Twitter hunts for dollars in the 'democratization' of OTT video

NEW YORK--To say that Twitter's addition of video to its social media platform has been a success in the mobile realm is an understatement. According to the company, 90 percent of video views by users have been on mobile devices. But more important to the company's bottom line, its buildout of a native video player and advertising capability means it is finding new ways to pull in revenue.

Mike Park, Twitter Amplify

Park

Mike Park, director of content partnerships and Amplify at Twitter, told attendees here during a keynote presentation that two years ago, monetizing video content simply wasn't part of the discussion. "Now, we have an ability to actually monetize puppies playing football," he said, demonstrating the social media company's new advertising feature, a 3-second pre-roll video ad targeted to match just such a video.

A part of Twitter for Business, Amplify works with brands and advertisers to help them maximize their reach across Twitter.

It's easy to be a bit cynical about an executive touting Twitter's ability to "democratize" video with apps like Periscope and Vine while simultaneously talking about how to make money off of it. But Park is enthusiastic about the potential of brands to be more responsive to what users are discussing at a given moment. "Twitter is always used as a great vehicle for comms and Q&A," he said, adding that many companies have responded to user feedback or questions by posting a video on Twitter.

As Twitter has shown, speed matters when it comes to a massively tweeted event, and that hasn't changed with the addition of video. "We found that the later you wait to promote or post a tweet the less likely it will be retweeted," Park said. "Your sweet spot is around 5-10 minutes. If you promote that tweet out you'll reach up to 100 percent of your retweet potential (audience)."

A perfect use case, he said, was during the NBA playoffs last year. When NBA writer Chris Palmer tweeted a clip of a great play, "two minutes later NBA retweeted Palmer's tweet out with a pre-roll to sponsor that video … Twitter erupted," Park said.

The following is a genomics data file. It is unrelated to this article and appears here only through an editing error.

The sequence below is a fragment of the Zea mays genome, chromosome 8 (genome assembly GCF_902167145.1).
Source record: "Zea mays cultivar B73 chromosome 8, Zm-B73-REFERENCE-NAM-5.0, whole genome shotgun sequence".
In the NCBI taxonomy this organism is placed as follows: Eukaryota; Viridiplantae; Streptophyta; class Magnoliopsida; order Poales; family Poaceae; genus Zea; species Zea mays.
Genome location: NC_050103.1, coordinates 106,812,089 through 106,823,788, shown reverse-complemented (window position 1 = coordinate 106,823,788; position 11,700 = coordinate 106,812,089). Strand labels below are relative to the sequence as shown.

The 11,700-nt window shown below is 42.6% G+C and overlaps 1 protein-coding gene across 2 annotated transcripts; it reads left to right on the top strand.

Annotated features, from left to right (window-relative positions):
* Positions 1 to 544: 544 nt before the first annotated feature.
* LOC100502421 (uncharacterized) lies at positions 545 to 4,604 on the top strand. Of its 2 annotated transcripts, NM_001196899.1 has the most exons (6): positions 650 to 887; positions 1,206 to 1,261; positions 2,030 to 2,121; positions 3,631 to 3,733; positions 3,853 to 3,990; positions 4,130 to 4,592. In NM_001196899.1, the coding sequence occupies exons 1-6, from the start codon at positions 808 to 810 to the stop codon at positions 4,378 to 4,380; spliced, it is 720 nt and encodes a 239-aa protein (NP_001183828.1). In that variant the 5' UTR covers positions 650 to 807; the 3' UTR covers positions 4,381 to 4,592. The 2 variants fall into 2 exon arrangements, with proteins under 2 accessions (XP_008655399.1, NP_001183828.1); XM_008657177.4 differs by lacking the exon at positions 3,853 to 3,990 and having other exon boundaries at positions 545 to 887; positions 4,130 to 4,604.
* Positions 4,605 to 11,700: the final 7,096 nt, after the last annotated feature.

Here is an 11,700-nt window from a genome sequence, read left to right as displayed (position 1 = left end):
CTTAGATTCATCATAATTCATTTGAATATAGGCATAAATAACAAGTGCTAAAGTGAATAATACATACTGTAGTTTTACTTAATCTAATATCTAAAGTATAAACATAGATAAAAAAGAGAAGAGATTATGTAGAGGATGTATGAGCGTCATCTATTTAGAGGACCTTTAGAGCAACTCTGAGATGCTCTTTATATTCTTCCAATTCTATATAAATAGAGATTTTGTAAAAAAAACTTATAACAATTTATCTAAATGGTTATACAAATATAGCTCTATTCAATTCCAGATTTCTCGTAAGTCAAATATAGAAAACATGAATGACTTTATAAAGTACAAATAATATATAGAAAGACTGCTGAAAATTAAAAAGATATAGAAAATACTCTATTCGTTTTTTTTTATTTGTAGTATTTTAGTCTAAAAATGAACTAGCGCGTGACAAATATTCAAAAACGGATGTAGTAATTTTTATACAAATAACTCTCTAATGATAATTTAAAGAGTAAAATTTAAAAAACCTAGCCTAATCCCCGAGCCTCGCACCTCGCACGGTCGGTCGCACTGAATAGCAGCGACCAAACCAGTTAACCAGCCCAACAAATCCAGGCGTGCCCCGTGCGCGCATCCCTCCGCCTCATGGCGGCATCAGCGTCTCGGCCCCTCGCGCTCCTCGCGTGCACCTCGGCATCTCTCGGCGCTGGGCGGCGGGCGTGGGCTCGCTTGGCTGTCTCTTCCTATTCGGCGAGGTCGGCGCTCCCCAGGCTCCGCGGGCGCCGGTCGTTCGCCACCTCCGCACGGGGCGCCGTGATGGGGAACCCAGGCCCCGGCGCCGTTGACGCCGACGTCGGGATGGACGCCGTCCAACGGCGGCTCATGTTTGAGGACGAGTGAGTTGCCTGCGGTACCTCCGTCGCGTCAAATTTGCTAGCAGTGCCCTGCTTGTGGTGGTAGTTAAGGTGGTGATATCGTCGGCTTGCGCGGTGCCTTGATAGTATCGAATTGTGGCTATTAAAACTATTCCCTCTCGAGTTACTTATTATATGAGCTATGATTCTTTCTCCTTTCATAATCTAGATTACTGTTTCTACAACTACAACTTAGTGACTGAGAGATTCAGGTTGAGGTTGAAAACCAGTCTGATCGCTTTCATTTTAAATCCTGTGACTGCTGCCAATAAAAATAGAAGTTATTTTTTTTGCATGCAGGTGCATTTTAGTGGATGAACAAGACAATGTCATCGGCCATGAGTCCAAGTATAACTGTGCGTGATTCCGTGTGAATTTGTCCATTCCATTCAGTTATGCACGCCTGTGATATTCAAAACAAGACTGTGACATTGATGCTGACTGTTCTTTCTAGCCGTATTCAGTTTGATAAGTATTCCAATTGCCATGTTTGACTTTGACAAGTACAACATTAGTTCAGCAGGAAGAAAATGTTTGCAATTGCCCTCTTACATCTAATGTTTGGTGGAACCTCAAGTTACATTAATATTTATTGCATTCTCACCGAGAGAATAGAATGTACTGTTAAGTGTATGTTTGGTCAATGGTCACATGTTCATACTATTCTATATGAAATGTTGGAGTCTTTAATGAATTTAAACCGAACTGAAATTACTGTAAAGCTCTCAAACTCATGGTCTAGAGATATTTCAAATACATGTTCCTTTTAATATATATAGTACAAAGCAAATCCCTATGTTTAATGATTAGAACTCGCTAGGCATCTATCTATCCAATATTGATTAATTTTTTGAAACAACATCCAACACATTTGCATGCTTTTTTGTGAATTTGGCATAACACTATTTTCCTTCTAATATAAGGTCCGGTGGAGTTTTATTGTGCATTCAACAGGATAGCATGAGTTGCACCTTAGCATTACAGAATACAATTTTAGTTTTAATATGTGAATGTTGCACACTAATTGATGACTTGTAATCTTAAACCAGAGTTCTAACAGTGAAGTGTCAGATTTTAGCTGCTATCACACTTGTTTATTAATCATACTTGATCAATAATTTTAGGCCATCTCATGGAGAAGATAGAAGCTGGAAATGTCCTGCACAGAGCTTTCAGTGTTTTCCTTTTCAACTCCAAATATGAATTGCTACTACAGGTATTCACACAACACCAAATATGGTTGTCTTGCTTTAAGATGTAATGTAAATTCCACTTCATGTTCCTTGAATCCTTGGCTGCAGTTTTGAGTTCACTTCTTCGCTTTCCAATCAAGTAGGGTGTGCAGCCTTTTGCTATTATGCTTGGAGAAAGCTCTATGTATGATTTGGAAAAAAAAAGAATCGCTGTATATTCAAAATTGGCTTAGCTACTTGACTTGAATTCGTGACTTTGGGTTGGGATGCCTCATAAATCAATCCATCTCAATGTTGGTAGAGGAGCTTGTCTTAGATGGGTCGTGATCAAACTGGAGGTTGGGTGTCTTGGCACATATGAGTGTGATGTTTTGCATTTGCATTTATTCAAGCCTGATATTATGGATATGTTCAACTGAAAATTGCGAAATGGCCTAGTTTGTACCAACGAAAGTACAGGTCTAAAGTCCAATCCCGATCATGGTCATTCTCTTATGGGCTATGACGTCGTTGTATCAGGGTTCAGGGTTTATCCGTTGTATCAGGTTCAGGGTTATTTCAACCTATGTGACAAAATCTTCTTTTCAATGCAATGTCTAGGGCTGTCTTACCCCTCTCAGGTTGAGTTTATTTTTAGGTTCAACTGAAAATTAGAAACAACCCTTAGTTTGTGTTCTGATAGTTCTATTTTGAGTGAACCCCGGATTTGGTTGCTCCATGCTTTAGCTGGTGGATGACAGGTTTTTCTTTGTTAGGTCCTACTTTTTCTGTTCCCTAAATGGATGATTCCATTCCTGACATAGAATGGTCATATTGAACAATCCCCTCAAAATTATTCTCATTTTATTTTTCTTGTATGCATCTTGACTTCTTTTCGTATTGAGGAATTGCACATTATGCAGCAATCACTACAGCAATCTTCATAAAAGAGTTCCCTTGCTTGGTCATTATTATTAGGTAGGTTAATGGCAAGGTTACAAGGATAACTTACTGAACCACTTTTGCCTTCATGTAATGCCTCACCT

User engagement, particularly around events like the Oscars or show premieres and finales, has caught the attention of media and entertainment companies, he noted. "A lot of large TV providers are starting to publish a lot more show clips, behind the scenes stuff. Not necessarily instant replay stuff, but putting a specific spin on the content," he said.

And with the growth of multichannel networks, Twitter is helping new YouTube stars boost their engagement with followers. "We've also developed a whole new vertical around MCNs. A lot of the talent that's on Twitter sees insane engagement rates for their content. You may follow a show but if you're following talent you're interested in everything that they put out," he said.

Underneath Amplify is an increasing amount of infrastructure. Park said that Twitter has its own native video player and that it has its own CDNs (content delivery networks) to handle traffic.

"Twitter is building basically all the dirty nasty stuff around transcoding, file format" and other technologies, he said, making it easier for brands to use their video platform. "Some of this has come through acquisitions, (such as) Vine. Also with Amplify, we developed our own player called Video Card and it's the core experience throughout what you see on Twitter."

Other Twitter products include Snappy TV, "which is now a free B2B platform," and Amplify's targeted video ad product. "A recent acquisition maybe not square in the video world is Niche, which allows millions of content creators to be connected with brands through a dashboard to make branded content. And then most recently of course, Periscope," he added.

All make a seamless experience for Twitter's audience. "Users don't care how all these things come together," Park said. "They just want this amazing, mesmerizing mountain bike ride on their phone."

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